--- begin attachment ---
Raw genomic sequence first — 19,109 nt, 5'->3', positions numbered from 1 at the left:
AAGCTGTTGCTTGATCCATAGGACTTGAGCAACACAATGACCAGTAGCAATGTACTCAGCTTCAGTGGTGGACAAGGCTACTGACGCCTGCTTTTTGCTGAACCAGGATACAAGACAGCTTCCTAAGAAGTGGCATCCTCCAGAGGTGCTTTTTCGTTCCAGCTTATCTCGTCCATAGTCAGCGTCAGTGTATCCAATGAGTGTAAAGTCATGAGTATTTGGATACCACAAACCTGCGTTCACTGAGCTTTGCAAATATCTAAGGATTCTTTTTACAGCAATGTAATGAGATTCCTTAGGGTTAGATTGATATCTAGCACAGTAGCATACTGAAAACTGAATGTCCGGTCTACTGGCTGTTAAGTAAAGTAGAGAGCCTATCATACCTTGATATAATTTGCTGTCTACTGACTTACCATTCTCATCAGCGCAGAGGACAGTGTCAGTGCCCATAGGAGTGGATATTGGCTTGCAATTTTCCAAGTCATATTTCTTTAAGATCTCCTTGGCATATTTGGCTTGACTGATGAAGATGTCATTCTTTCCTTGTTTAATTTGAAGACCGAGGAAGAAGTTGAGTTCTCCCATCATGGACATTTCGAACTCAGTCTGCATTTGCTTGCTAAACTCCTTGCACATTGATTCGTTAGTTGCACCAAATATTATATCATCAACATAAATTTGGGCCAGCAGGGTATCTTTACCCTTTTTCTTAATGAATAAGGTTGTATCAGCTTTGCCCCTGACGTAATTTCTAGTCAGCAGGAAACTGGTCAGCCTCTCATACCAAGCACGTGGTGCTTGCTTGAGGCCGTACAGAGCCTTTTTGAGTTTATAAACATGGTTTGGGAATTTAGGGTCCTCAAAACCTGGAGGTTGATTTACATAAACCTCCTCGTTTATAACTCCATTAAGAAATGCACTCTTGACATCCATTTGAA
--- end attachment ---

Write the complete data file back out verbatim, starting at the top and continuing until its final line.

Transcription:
Raw genomic sequence first — 19,109 nt, 5'->3', positions numbered from 1 at the left:
AAGCTGTTGCTTGATCCATAGGACTTGAGCAACACAATGACCAGTAGCAATGTACTCAGCTTCAGTGGTGGACAAGGCTACTGACGCCTGCTTTTTGCTGAACCAGGATACAAGACAGCTTCCTAAGAAGTGGCATCCTCCAGAGGTGCTTTTTCGTTCCAGCTTATCTCGTCCATAGTCAGCGTCAGTGTATCCAATGAGTGTAAAGTCATGAGTATTTGGATACCACAAACCTGCGTTCACTGAGCTTTGCAAATATCTAAGGATTCTTTTTACAGCAATGTAATGAGATTCCTTAGGGTTAGATTGATATCTAGCACAGTAGCATACTGAAAACTGAATGTCCGGTCTACTGGCTGTTAAGTAAAGTAGAGAGCCTATCATACCTTGATATAATTTGCTGTCTACTGACTTACCATTCTCATCAGCGCAGAGGACAGTGTCAGTGCCCATAGGAGTGGATATTGGCTTGCAATTTTCCAAGTCATATTTCTTTAAGATCTCCTTGGCATATTTGGCTTGACTGATGAAGATGTCATTCTTTCCTTGTTTAATTTGAAGACCGAGGAAGAAGTTGAGTTCTCCCATCATGGACATTTCGAACTCAGTCTGCATTTGCTTGCTAAACTCCTTGCACATTGATTCGTTAGTTGCACCAAATATTATATCATCAACATAAATTTGGGCCAGCAGGGTATCTTTACCCTTTTTCTTAATGAATAAGGTTGTATCAGCTTTGCCCCTGACGTAATTTCTAGTCAGCAGGAAACTGGTCAGCCTCTCATACCAAGCACGTGGTGCTTGCTTGAGGCCGTACAGAGCCTTTTTGAGTTTATAAACATGGTTTGGGAATTTAGGGTCCTCAAAACCTGGAGGTTGATTTACATAAACCTCCTCGTTTATAACTCCATTAAGAAATGCACTCTTGACATCCATTTGAA